GNATON HALL, near Yealmpton, Devon. 

Chapel 1887

The chapel, which was located next to the hall, was designed in 1887 and demolished in 1977.  The stonework and windows were sold for use in another private dwelling. Thanks are due to the Hon. George Lopes for this information.

Further information about the building, and the involvement of the architect’s brother, Edward, are to be found in a report in the Western Morning News of 21 December 1887:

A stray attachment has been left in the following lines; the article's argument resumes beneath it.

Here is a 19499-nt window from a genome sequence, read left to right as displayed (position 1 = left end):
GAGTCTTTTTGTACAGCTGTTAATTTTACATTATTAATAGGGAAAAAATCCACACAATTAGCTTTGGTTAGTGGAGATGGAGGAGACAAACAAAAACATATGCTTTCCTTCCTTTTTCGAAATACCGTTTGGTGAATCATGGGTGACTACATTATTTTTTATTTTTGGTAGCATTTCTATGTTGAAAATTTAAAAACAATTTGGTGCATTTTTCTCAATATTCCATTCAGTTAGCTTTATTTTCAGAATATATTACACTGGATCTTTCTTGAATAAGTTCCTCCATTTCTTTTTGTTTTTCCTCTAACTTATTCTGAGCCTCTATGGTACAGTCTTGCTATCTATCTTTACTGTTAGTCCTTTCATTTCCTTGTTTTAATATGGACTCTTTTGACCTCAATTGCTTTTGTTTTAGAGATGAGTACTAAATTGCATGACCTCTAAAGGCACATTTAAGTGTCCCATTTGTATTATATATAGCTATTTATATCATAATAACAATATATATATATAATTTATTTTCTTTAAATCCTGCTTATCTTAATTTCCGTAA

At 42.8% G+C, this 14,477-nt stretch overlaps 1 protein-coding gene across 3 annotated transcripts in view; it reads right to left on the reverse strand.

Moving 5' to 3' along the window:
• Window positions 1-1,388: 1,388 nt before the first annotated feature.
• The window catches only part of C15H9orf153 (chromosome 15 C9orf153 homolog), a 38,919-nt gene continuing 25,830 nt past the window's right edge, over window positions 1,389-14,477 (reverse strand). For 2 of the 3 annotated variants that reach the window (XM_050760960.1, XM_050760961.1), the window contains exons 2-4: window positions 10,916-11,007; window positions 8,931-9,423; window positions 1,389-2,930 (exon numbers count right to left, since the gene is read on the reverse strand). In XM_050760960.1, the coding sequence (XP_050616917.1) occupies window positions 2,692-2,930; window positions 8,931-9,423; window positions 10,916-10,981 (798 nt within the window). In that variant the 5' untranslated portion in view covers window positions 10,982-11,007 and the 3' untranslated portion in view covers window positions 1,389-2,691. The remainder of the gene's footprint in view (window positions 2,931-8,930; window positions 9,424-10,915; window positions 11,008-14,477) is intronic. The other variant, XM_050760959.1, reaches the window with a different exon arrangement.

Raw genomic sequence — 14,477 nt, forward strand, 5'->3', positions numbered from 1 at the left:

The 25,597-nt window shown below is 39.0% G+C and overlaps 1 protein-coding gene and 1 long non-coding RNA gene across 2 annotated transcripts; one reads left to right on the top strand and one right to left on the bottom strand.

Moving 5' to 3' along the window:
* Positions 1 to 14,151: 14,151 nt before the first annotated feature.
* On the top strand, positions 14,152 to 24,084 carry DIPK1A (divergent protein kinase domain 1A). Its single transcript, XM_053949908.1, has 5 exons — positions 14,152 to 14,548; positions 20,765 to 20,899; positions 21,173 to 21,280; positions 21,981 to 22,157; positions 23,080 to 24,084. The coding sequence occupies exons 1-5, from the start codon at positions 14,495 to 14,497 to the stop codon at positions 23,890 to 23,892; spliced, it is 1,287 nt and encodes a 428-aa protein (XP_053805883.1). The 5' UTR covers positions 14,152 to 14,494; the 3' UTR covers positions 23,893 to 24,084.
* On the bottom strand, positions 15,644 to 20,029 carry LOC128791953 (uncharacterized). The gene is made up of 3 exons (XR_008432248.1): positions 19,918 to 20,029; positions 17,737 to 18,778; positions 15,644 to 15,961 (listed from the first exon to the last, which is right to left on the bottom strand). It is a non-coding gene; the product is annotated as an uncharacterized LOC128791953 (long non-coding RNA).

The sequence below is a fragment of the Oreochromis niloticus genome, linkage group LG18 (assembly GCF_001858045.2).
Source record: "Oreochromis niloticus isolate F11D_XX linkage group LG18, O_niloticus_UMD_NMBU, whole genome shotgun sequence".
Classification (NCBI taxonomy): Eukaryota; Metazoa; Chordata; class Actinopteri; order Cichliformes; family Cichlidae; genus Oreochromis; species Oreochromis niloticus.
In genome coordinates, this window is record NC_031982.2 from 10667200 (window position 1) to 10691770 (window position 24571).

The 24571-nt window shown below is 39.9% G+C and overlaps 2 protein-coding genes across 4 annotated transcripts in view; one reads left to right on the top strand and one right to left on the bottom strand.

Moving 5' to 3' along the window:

Mr. Edward A. Fellowes Prynne, the artist son of the vicar of St. Peter’s, Plymouth, is not only a most successful portrait painter, but is reintroducing something of the high artistic spirit into religious art.  One or two of his efforts in this direction adorn his father’s church, and he has just completed at his studio, 20, Princess-square, a gem of a triptych which is to form the reredos of the chapel attached to Gnaton Hall, the residence of Mr. Michael Williams, near Yealmpton.  The frame of the triptych has been beautifully carved in oak by Messrs. Wippell and Co., of Exeter, from a design by Mr. G. H. Fellowes Prynne, who was the architect of the chapel.  Upon the centre panel Mr. Edward Prynne has painted a striking Crucifixion, and in smaller panels on either side are the four great “types” of Christ – Melchisideck, the priest; Isaac, the victim; Moses, the law giver; and David, the King.  In the wing panels are the four Evangelists, and the four major prophets – Isaiah. Jeremiah, Ezekiel, and Daniel;  while the centrepiece and immediately under a richly-carved canopy are figures of the three archangels, treated, as they usually are in ecclesiastical art – Raphael, as the angel of intercession, holding the censer; Michael, as the angel of judgement, holding the scales; and Gabriel, the angel of redemption, bearing the chalice.  Every figure is wrought with the minutest care as a finished painting, and not merely done in outline on the flat.  The [sic] are necessarily small owing to the size of the panels, but both colouring and artistic style end to bring them up with much distinctness; and they will be altogether worthy of the rich surroundings in which they are to be placed.